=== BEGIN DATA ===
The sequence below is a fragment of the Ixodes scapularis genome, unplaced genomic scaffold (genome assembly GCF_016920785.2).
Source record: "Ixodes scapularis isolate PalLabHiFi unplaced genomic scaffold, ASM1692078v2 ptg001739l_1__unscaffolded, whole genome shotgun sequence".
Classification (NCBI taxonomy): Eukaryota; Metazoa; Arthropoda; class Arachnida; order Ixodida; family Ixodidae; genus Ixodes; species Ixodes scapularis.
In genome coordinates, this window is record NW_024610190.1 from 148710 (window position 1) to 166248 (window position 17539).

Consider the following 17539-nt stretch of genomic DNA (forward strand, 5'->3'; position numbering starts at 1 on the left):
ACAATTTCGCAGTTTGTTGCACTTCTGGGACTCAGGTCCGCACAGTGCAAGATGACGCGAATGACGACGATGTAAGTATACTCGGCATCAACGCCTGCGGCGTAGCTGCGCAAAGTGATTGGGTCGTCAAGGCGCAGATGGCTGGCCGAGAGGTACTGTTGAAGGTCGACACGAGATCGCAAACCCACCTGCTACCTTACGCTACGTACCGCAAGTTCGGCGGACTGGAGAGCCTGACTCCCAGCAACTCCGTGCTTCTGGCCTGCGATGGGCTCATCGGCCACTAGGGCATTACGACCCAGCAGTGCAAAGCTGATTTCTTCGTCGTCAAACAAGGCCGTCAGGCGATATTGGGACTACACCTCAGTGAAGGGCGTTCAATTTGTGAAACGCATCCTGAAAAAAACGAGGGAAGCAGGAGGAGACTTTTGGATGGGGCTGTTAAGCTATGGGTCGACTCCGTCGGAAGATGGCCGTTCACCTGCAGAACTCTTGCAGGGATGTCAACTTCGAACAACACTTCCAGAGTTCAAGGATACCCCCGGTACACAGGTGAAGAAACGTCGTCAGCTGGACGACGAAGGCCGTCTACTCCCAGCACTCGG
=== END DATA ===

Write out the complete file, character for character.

The sequence below is a fragment of the Ixodes scapularis genome, unplaced genomic scaffold (genome assembly GCF_016920785.2).
Source record: "Ixodes scapularis isolate PalLabHiFi unplaced genomic scaffold, ASM1692078v2 ptg001739l_1__unscaffolded, whole genome shotgun sequence".
Classification (NCBI taxonomy): Eukaryota; Metazoa; Arthropoda; class Arachnida; order Ixodida; family Ixodidae; genus Ixodes; species Ixodes scapularis.
In genome coordinates, this window is record NW_024610190.1 from 148710 (window position 1) to 166248 (window position 17539).

Consider the following 17539-nt stretch of genomic DNA (forward strand, 5'->3'; position numbering starts at 1 on the left):
ACAATTTCGCAGTTTGTTGCACTTCTGGGACTCAGGTCCGCACAGTGCAAGATGACGCGAATGACGACGATGTAAGTATACTCGGCATCAACGCCTGCGGCGTAGCTGCGCAAAGTGATTGGGTCGTCAAGGCGCAGATGGCTGGCCGAGAGGTACTGTTGAAGGTCGACACGAGATCGCAAACCCACCTGCTACCTTACGCTACGTACCGCAAGTTCGGCGGACTGGAGAGCCTGACTCCCAGCAACTCCGTGCTTCTGGCCTGCGATGGGCTCATCGGCCACTAGGGCATTACGACCCAGCAGTGCAAAGCTGATTTCTTCGTCGTCAAACAAGGCCGTCAGGCGATATTGGGACTACACCTCAGTGAAGGGCGTTCAATTTGTGAAACGCATCCTGAAAAAAACGAGGGAAGCAGGAGGAGACTTTTGGATGGGGCTGTTAAGCTATGGGTCGACTCCGTCGGAAGATGGCCGTTCACCTGCAGAACTCTTGCAGGGATGTCAACTTCGAACAACACTTCCAGAGTTCAAGGATACCCCCGGTACACAGGTGAAGAAACGTCGTCAGCTGGACGACGAAGGCCGTCTACTCCCAGCACTCGG